“Chelsea is not made to play football.”
Using defensive tactics is a perfectly acceptable way of winning a game. There are no points for losing a game but playing in a more aesthetically pleasing manner. Just ask the Dutch, who have lost several major international tournaments despite being renowned for their beautiful style of Total Football. That being said, “parking the bus” is not a commendable way to win a game. Playing not to lose is the antithesis of what sports competition is all about. It gets the job done, but at what cost?
This argument has been resurrected by the recent actions of coach who should be known as the world’s most effective valet parking attendant for buses, Jose Mourinho. There are many coaches who employ defensive tactics but Jose Mourinho does so to an nth degree and to the annoyance of many of those who face him. It’s more annoying when Jose Mourinho does it, as compared to coaches from lesser sides like Stoke City, because Jose Mourinho has the talent on his teams that makes these tactics unnecessary. He can field one of the more expensive sides in the world in an attacking manner and instead he packs the box as if the players were plucked out of the bargain bin. At one point he did have the most expensive team in the world, Real Madrid, and he frustrated both opposing fans and Real Madrid fans with the way he under-utilized the attacking prowess of his team in order to eek out wins.
The problem with this overly-defensive strategy, is that when a coach wins with it, the fans are appreciative of him while the neutral and opposing fans vilify the coach. However, when the coach loses with this strategy, everybody vilifies him. This is because there are no soccer fans who like the ultra-defensive strategy. Instead, soccer fans tolerate it only if their team is using it and it’s helping them win. Sometimes it is necessary for a team to be more defensive when protecting leads. Yet when a game is open and a team is playing just to protect their goal, something is wrong with that. It mocks not only the integrity of the game but the integrity of the team as well. What self-respecting coach doesn’t believe that his team is at least capable of providing some sort of attacking threat?
The problem with Jose Mourinho, and the way Chelsea have played under him, is that he doesn’t utilize his teams talent or come out of his shell in order to out-maneuver his opponents. He sits back and frustrates his opponents, hoping they blink first. If they don’t, then he will settle for the tie or overtime. It’s not that he’s more brazen with this approach and that he is more steadfast than the managers he faces. In most situations he just knows he has less to lose. Case and point, Liverpool needed to win/tie in order to win the league but Mourinho had given up hope and was focusing on winning the second leg of the Champions League semifinal. If Jose Mourinho were to play a game of chicken, he wouldn’t blink not because he wasn’t afraid to crash, but because he knows his car is a clunky ’97 Subaru Forester and his opponent is driving a Maserati. Having less to lose does not make him a great coach, it just give him an undeserved haughtiness. As a result, his arrogance has become palpable and the taste it procures in the mouths of soccer fans worldwide is acrid at best.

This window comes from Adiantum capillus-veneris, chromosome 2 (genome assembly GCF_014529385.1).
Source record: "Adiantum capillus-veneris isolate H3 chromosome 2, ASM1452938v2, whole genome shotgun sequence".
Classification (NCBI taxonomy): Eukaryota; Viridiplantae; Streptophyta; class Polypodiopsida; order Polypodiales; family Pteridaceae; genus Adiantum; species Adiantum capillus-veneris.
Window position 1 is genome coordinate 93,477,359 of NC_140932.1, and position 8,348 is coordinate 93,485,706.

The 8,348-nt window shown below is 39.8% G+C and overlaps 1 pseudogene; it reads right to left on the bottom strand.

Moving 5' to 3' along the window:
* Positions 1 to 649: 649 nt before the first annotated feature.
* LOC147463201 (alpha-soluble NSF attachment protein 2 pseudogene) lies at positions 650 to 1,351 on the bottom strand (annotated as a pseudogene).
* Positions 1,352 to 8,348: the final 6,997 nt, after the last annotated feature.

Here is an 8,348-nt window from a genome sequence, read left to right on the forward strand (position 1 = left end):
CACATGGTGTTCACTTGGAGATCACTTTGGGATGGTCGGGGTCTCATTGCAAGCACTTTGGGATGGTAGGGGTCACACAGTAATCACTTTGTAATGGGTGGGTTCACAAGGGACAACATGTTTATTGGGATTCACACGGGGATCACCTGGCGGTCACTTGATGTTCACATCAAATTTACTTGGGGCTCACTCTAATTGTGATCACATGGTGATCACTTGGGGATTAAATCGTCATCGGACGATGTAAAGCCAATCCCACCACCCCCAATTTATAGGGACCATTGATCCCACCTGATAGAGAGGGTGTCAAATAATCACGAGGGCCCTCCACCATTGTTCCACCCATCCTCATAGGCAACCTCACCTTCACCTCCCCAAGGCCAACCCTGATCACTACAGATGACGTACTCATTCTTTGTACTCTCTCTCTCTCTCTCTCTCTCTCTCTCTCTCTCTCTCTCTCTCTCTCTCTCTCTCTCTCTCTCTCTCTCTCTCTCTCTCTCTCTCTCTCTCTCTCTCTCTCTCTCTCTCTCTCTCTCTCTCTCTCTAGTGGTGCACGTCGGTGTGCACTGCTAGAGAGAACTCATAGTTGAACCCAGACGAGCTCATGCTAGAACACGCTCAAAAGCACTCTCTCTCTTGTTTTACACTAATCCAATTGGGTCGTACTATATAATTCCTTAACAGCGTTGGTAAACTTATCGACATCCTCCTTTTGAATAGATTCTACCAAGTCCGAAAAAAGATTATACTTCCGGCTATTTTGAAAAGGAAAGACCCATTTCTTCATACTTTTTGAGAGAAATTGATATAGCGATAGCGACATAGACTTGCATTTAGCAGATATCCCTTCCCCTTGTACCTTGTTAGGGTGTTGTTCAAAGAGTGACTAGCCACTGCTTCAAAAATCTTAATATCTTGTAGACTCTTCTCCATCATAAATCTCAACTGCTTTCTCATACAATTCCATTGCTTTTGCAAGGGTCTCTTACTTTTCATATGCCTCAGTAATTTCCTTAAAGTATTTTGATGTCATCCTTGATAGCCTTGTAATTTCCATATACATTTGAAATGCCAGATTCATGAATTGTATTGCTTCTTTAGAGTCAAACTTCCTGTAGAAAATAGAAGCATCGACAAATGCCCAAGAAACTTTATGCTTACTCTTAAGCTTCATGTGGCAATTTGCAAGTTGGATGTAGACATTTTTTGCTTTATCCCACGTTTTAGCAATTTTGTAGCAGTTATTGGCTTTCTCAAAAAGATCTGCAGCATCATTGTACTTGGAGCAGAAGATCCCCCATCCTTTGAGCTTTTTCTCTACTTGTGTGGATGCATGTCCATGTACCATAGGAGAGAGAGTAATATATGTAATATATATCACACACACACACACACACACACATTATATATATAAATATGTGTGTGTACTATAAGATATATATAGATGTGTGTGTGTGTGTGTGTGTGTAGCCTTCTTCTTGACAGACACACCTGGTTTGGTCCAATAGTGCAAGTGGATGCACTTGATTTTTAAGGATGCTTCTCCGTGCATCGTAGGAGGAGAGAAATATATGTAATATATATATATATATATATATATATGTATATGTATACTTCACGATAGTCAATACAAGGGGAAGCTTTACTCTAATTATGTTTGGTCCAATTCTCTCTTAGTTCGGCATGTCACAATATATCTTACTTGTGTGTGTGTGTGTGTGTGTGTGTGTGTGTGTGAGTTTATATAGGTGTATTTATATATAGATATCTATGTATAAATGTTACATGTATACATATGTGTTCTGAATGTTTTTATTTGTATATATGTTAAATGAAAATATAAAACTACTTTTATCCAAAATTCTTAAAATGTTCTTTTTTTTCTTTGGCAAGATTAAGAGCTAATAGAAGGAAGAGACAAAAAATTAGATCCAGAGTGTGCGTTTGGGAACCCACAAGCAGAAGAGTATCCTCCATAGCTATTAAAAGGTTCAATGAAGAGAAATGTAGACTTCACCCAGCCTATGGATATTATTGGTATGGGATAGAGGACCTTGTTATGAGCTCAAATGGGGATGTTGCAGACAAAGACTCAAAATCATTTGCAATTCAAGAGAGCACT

Give him credit though, he won the game against Liverpool. However, he would have been content tying the game. That is the most frustrating part. Chelsea at the time was in second place with a shot at the Premier League title yet Jose Mourinho only wanted a tie. The Steven Gerrard slip-up was fortuitous, and give Demba Ba credit for the finish, but without it the game most likely would have ended 0-0 (The final goal only came as a result of Brendan Rodgers playing 3 at the back and pushing everyone up in order to desperately seek a tying goal). It is unfortunate that Brendan Rodgers was unable to punish Jose for his style of play though so responsibility for the loss also falls on him. Thankfully, Diego Simeone, manager for Atletico Madrid, was able to punish Jose Mourinho for his park the bus tactics in the second leg of their semifinal clash after being frustrated by it in the first leg. When Atletico Madrid put Chelsea in the position where they need to play offensive in order to win on aggregate they became uncomfortable and uneasy. Mourinho’s tactics had left them incapable of playing offensive soccer and their team fell apart.
When the game ended many rejoiced at the failure of Mourinho’s defensive tactic. However, the most disconcerting sign seemed to be from the Chelsea players themselves who were visibly frustrated at not being provided with the resources to attack Atletico Madrid. When Eden Hazard said “Chelsea is not made to play football” he is not referring to the team not having the requisite talent, but the team being devoid of attacking instinct. An attacking instinct their coach failed to instill within them. From this statement a new question may arise, in this day of attacking football will players want to play for a coach who will not inflate their stats or utilize their abilities? It remains to be seen, but Jose Mourinho is in danger if it does. Either way hopefully he leaves the Chelsea team bus in the parking lot where it belongs for the foreseeable future because the best soccer teams know how to balance offense and defense.